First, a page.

The 1955 Topps set is also printed on the large size cards that measure 3¾” by 2⅝”, but Topps kept their offering fresh by employing a horizontal layout on the front of their cards for the first time. While the 1952 Topps cards featured horizontal backs, Topps never attempted a horizontal front until 1955. Fortunately for Topps, they had learned so much about what card consumers wanted since 1951, that they had enough interesting material to fill the large canvas.
As in 1954, the 1955 Topps baseball cards have two different pictures of the players on each card. A close-up portrait and an action shot set further away, which was an improvement on the idea formulated in 1954. Topps also incorporated a facsimile autograph as they did in their 1954 set. Topps continued the use of the Major League logos, which had become a unique signature of their sets. This was a concept that Bowman never adopted. The 1955 Topps can be distinguished by the panel at the bottom, which features the players’ name, position, and team.
Losing the contract battle, but winning the war
The entire 1955 Topps baseball card set consists of only 206 cards. Although Bowman was losing the gum card war in terms of sales, they were actually winning the battle for exclusive contracts with the players. As a result, Mickey Mantle, Whitey Ford, and Bob Feller are conspicuously absent from the 1955 Topps set.
By 1955, the battle lines in the Great Baseball Card Gum War were stabilizing and as a result only 41 players appeared in both the Topps and Bowman baseball card sets. Only 144 players appeared exclusively on the 1955 Topps cards, while a record 210 players appeared exclusively in the Bowman set. Topps had already printed cards for some players who signed with Bowman in the 1955 set, just as they (Topps) had done in 1953. As a result, four numbers from the 1955 Topps set were never issued: Cards numbered 175, 186, 203 and 209.
There are no major variations in the 1955 Topps set, making it somewhat easier to collect. However, 1955 Topps does include a high number series (#161-210) that is more expensive than the low number series. Duke Snider (#210) is particularly difficult to find; it was the very last card issued by Topps in 1955 and is known to have centering and condition issues.
Topps again has better rookie cards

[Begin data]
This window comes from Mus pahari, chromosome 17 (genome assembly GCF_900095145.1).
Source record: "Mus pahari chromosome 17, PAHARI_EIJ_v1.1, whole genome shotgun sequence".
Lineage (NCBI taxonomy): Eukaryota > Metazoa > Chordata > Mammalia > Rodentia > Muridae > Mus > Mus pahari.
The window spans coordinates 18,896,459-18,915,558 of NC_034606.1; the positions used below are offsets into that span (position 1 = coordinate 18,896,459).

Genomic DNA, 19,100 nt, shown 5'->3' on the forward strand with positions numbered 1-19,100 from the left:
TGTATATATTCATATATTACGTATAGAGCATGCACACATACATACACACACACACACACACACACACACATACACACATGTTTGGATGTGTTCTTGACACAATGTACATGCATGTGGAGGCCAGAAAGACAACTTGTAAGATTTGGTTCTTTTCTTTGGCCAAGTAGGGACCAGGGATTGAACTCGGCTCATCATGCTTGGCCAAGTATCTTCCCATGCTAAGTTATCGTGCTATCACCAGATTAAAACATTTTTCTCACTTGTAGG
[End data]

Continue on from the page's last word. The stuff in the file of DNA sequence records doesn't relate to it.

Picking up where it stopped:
Another reason the 1955 Topps set is popular with today’s collectors is the three rookie cards of future Hall-of-Fame players that can be found in this set: Sandy Koufax (#123), Roberto Clemente (#164) and Harmon Killebrew (#124). Unlike the Topps Rookie Class of the previous year, the performance of these rookies would not be a factor in card sales in 1955. The reason was that none of these three players were considered any more than prospects with raw potential in 1955 and none would become stars for at least another four years.
Topps was on a roll. Just one year after they issued their first set of baseball cards with dual images, Topps built on their momentum and took their 1955 set to the next level by including not one, but two color player images on the card fronts.
The result was that collectors again preferred the exciting and attractive Topps cards over the Bowman issue, and Topps sold more cards for the fourth consecutive year. Although few collectors realized it at the time Bowman had lost money each of those years and their losses had reached a critical point.
This article is taken from Dean’s book “The Gum Card War and the Great Bowman & Topps Baseball Card Sets of 1948-1955”, which is now available for sale at Amazon.com.
Dean Hanley is an authority on vintage sports cards and has written numerous articles on the topic. Mr. Hanley is the founder DeansCards.com, and with well-over one million vintage cards in inventory, DeansCards.com is the largest seller of vintage cards on the web. Dean has also published “Before there was Bubble Gum: Our Favorite Pre-World War I Baseball Cards”, which is also available in eBook form at Amazon.com and has just released a T207 reprint set. For more information, please visit www.DeansCards.com
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